Premier Inn owner Whitbread has said it expects to be able to offset inflation through growth and higher room rates in its third quarter trading update.
The group said the expected sector inflation rate in the 2023 financial year was of an average rate of around 7%-8%, which could impact approximately £1.4b of its cost base.
For the third quarter of its 2022 financial year, Premier Inn's total accommodation sales were 10.6% ahead of the 2020 financial year and like-for-like UK accommodation sales 5.5% ahead. Total UK sales were 3.1% ahead, with total food and beverage sales down 11.1%
The group was operating cashflow positive in the period to the end of December, with net cash of £120.5m.
Chief executive Alison Brittain said: "Q3 represented another strong performance in the UK with Premier Inn continuing to trade significantly ahead of the market. High levels of leisure demand and improving business demand helped maintain like-for-like accommodation sales ahead of pre Covid-19 levels.
"UK accommodation sales remained resilient in December, albeit softening as we moved through the month and into the festive period as a result of the onset of the Omicron Covid-19 variant. While our hotel performance was excellent, the value pub and restaurant sector in which we operate remains more challenging.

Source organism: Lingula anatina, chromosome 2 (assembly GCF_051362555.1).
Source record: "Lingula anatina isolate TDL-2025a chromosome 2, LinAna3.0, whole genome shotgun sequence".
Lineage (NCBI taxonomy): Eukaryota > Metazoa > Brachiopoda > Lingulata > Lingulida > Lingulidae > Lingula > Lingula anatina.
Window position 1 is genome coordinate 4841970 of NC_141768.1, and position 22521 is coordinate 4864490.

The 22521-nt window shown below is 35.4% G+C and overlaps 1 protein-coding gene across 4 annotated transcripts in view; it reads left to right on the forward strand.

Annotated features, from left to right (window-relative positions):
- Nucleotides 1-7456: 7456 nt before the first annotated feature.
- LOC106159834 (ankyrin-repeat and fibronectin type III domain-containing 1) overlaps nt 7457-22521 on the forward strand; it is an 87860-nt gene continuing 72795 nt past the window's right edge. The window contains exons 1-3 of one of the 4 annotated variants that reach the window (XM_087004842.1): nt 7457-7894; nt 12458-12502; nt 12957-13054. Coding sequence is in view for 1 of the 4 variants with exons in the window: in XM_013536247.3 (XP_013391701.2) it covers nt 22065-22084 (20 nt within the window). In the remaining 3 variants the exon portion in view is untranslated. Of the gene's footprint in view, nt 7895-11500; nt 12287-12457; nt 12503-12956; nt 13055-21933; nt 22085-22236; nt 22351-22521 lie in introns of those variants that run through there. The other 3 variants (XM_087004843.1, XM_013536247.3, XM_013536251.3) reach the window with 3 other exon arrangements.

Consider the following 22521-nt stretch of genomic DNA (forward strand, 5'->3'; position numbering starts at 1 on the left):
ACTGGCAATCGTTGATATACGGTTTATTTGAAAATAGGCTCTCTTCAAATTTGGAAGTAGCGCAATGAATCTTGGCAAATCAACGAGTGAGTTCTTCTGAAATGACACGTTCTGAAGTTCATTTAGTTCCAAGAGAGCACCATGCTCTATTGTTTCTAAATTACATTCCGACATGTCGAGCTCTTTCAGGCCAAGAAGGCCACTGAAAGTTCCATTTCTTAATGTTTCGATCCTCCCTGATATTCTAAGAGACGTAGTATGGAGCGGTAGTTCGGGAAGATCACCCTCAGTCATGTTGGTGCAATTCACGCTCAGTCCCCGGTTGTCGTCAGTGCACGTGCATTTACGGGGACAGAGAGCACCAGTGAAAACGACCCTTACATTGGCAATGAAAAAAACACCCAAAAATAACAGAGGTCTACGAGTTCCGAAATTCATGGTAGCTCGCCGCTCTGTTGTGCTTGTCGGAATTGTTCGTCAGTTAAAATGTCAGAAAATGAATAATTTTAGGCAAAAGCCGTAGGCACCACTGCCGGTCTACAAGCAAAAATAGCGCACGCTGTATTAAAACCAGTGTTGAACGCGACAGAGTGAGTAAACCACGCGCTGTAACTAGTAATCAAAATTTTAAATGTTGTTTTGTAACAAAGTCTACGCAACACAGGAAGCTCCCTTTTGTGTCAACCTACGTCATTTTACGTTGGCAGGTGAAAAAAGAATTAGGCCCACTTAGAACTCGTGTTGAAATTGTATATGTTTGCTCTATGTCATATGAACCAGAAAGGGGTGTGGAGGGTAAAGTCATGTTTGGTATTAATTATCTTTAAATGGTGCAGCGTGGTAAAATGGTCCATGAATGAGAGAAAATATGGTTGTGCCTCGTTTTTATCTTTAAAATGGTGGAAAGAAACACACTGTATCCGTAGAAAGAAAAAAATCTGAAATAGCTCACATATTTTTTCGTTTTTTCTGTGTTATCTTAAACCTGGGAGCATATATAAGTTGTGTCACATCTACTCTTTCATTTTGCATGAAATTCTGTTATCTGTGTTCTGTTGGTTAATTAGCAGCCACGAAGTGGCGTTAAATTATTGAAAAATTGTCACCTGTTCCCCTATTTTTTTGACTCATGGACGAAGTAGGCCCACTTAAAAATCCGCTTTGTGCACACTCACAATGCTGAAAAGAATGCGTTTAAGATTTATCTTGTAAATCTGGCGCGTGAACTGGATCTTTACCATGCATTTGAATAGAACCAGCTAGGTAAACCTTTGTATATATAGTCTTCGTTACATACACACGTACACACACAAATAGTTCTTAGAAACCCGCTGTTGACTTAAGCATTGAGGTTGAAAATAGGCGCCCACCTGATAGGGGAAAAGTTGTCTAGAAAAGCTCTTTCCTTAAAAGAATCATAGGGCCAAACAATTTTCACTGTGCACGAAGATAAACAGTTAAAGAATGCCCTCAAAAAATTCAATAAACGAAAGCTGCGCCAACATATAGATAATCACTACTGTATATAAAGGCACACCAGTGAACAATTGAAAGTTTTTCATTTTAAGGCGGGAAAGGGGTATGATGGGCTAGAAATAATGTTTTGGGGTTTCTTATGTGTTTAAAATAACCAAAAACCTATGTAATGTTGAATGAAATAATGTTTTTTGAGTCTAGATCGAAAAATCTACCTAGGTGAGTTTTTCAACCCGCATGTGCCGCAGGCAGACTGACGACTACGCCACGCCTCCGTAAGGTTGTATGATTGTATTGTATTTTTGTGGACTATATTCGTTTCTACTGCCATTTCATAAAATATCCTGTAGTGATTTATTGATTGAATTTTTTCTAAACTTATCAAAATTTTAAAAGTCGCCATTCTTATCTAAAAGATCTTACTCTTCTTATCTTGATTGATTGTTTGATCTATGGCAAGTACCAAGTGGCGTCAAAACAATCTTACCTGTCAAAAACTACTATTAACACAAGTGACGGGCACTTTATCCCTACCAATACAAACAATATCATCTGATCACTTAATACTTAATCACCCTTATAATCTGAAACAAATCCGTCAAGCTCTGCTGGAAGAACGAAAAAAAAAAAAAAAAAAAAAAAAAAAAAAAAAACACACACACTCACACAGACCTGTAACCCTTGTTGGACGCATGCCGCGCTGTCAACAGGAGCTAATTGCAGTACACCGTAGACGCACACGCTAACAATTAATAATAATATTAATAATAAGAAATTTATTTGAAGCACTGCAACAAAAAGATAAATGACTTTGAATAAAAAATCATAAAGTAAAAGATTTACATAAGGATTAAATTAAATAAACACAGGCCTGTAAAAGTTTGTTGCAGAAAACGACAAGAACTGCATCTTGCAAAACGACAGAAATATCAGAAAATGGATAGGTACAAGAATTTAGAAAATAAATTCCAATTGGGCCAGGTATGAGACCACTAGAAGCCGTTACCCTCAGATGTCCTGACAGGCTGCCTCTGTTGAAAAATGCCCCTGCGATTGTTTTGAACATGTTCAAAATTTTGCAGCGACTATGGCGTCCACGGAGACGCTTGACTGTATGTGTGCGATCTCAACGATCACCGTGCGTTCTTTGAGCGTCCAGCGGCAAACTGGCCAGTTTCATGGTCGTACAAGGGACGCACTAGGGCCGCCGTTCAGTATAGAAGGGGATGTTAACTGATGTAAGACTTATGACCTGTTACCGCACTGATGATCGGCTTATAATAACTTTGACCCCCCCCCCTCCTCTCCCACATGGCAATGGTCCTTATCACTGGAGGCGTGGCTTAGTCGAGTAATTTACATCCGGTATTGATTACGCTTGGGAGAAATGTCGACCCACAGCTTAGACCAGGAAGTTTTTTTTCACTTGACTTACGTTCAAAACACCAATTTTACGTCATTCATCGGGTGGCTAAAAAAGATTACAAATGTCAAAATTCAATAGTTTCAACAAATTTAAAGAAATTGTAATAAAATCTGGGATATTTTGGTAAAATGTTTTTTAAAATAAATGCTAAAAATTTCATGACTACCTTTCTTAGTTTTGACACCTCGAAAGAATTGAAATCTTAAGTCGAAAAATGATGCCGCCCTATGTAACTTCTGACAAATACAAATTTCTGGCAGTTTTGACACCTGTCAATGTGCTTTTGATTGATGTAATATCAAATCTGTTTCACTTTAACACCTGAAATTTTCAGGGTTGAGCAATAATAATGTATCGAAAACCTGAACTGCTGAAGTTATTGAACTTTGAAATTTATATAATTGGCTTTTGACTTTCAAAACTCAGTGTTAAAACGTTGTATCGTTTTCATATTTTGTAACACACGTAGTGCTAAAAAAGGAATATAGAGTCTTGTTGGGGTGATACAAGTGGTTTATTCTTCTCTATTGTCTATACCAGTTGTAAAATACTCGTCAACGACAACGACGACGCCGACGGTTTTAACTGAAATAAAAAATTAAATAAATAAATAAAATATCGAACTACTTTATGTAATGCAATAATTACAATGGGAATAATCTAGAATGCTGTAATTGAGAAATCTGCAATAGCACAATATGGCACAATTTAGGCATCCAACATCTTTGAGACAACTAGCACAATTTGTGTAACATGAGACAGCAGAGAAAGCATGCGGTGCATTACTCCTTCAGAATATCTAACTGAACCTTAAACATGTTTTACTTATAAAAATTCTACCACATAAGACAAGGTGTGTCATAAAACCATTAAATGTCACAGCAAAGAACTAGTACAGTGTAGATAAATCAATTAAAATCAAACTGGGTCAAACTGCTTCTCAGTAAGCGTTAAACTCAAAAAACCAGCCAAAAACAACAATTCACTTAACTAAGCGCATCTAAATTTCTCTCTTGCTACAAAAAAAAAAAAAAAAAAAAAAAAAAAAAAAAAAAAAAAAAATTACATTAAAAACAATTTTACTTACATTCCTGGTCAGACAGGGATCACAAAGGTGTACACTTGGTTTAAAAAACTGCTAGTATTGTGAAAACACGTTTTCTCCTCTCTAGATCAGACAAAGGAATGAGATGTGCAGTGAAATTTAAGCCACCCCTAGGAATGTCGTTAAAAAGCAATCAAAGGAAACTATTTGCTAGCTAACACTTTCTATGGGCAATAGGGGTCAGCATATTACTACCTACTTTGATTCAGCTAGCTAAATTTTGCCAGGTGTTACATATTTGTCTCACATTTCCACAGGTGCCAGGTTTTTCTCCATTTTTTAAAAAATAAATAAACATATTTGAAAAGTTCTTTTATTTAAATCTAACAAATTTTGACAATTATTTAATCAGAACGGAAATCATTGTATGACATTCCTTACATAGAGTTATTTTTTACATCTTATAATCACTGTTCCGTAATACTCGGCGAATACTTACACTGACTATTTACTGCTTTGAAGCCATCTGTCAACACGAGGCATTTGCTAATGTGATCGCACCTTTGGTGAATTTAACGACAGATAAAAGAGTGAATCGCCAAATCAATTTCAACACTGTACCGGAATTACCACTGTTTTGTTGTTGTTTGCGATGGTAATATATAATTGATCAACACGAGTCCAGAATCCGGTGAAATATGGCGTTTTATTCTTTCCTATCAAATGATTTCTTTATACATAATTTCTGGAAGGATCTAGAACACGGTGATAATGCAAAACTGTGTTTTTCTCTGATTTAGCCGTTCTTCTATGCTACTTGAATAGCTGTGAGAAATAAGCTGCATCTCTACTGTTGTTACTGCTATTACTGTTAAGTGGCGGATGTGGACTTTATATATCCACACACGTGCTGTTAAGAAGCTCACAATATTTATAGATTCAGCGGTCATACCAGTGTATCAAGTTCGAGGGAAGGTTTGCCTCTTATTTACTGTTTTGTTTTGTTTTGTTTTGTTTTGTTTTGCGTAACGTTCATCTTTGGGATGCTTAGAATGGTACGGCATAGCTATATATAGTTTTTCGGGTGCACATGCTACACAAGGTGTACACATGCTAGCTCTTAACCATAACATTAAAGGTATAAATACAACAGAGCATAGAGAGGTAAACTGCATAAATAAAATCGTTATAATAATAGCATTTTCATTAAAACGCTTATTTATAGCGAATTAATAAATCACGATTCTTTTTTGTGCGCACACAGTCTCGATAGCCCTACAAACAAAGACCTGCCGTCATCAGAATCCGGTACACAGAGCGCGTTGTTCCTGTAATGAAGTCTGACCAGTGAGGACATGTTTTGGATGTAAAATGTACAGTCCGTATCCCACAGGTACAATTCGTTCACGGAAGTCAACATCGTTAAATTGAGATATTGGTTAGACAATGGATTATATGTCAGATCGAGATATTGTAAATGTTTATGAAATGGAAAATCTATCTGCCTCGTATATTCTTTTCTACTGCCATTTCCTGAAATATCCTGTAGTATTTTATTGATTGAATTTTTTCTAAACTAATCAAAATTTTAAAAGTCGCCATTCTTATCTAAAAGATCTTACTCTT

"In the UK, we will grow through the competitive advantages of having by far the largest network of hotels and operating the number one hotel brand, combined with our direct distribution, best-in-class operating model, broad customer reach and underpinned by our market-leading sustainability programme. These unique attributes, combined with our yield management, estate growth, and cost efficiency programme, ensure we are in a far stronger position than others to offset inflationary headwinds and return to our pre Covid-19 margins."
In the six weeks to 6 January 2022, the emergence of the Omicron Covid-19 variant did dampen demand, however Premier Inn UK total accommodation sales were 5.1% ahead of the 2020 financial year and with occupancy levels of 65.7%. Total UK sales were 4.4% behind the same period in 2020 with total food and beverage sales 17.2% down, after recent weeks were adversely impacted by the Omicron concerns and increased government restrictions on eating out in Scotland, Wales and Northern Ireland.
While the group said the impact of Omicron concerns had resulted in a softening of hotel bookings in recent weeks, it remained too early to assess what the impact on sales will be for the rest of this financial year. However, in the absence of any further significant restrictions, the business predicted that Premier Inn UK like-for-like revenue per available room (revpar) run rates will recover to pre Covid-19 levels this year.